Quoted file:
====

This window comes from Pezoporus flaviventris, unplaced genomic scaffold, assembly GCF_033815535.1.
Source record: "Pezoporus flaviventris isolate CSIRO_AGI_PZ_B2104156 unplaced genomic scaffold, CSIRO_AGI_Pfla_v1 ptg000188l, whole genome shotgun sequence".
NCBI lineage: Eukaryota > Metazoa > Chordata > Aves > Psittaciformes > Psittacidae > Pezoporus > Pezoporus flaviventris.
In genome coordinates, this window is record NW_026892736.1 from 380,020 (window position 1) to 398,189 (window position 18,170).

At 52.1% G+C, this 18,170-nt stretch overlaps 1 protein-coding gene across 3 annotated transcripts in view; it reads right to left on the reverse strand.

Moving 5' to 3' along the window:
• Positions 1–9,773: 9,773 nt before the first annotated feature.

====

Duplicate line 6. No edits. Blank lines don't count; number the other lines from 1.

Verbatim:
Moving 5' to 3' along the window: